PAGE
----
McCain Lobbied to Arm Qaddafi

So says the gift that keeps on giving, the Wikileaks cables.

Julian Assange should be up for a Nobel:

For all the braying by the Senate’s top three hawks about how the U.S. wasn’t doing enough to oust Libyan dictator Col. Muammar Qaddafi from power, one might be surprised to learn that exactly two years ago, Sens. John McCain (R-AZ), Joe Lieberman (I-CT) and Lindsey Graham (R-SC) were in Tripoli meeting with the erratic leader and giving him assurances that relations between the nations were on the mend.

According to a leaked August 2009 U.S. diplomatic cable released by WikiLeaks recounting the Senators’ junket, the neoconservative Connecticut Senator captured the dynamic of aligning with a brutal dictator:

Lieberman called Libya an important ally in the war on terrorism, noting that common enemies sometimes make better friends.

Qaddafi’s history as a top enemy of the U.S. stretched back decades, but his change of heart came quickly after the U.S. invaded Iraq under the pretense of Saddam Hussein’s development of weapons of mass destruction. Hawks seized on Libya’s détente with the West as a sign that Bush’s tough actions in Iraq were having a ripple effect, though patently not, as Iraq War boosters had predicted, with regard to democratic reforms. “We never would have guessed ten years ago that we would be sitting in Tripoli, being welcomed by a son of Muammar al-Qaddafi,” said Lieberman, according to the leaked cable.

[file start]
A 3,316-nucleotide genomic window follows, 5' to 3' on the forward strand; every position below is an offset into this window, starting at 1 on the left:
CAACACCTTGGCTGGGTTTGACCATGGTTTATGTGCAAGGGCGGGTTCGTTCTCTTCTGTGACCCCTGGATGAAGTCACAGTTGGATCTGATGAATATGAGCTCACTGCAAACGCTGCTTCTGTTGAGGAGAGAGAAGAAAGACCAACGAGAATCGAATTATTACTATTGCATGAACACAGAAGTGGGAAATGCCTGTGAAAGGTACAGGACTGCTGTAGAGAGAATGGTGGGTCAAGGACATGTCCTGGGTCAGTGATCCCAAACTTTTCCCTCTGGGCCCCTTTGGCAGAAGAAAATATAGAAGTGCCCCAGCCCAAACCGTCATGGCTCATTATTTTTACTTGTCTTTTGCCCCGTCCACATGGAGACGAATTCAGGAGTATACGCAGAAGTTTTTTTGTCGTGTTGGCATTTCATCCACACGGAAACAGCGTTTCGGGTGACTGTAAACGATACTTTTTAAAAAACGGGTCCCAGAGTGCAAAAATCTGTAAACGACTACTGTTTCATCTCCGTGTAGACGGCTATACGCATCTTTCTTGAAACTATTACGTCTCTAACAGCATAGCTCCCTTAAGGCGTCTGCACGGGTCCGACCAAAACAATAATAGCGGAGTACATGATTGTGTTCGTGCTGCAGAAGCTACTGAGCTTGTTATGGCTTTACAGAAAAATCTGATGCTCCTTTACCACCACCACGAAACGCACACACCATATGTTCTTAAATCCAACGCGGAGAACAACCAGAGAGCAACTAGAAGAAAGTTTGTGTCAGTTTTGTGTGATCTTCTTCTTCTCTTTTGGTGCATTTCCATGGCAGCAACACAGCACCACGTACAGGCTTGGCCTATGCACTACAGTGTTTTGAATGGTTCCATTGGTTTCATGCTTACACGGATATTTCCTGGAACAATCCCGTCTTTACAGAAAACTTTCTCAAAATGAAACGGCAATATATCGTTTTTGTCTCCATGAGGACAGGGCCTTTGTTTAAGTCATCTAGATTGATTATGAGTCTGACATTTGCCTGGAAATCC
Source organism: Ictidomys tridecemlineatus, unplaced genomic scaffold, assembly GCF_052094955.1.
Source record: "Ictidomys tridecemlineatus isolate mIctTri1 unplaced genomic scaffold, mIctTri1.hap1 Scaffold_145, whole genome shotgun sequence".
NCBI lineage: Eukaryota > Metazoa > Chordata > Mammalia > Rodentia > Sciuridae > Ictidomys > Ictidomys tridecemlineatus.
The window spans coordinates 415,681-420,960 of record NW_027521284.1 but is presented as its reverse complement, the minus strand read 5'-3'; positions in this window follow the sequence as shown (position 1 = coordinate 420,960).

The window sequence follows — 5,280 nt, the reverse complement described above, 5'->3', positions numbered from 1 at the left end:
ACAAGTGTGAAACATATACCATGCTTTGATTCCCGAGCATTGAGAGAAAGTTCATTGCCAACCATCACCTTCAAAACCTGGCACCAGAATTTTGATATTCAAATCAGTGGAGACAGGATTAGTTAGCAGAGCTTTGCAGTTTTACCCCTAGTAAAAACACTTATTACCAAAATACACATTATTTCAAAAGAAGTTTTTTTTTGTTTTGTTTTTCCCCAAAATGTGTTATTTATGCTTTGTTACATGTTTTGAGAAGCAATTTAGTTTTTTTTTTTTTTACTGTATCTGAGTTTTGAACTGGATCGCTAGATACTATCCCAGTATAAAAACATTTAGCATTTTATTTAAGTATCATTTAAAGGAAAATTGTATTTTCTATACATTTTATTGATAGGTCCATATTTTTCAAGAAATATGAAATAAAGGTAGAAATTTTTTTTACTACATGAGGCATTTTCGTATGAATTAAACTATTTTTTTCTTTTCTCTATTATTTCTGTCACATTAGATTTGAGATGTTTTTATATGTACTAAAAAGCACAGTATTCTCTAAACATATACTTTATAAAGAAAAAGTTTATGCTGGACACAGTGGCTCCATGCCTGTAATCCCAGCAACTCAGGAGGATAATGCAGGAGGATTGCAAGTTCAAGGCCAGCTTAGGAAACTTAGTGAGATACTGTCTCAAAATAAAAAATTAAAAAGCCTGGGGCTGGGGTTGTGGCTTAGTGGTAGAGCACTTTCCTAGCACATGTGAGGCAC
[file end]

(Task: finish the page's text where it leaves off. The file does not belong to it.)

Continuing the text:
The three Senate hawks discussed in detail the Qaddafi regime’s security needs with Libyas National Security Adviser, Qaddafi’s son Muatassim. According to the cable:

5.(C) Senator McCain assured Muatassim that the United States wanted to provide Libya with the equipment it needs for its [a Libyan security program]. He stated that he understood Libya’s requests regarding the rehabilitation of its eight C130s [a transport plane] and pledged to see what he could do to move things forward in Congress. He encouraged Muatassim to keep in mind the long-term perspective of bilateral security engagement and to remember that small obstacles will emerge from time to time that can be overcome.

And these are the wankers that are considered to be serious about foreign policy and national security by the very serious people in Washington, DC.

And no one will ever challenge them on this.

We are so doomed.

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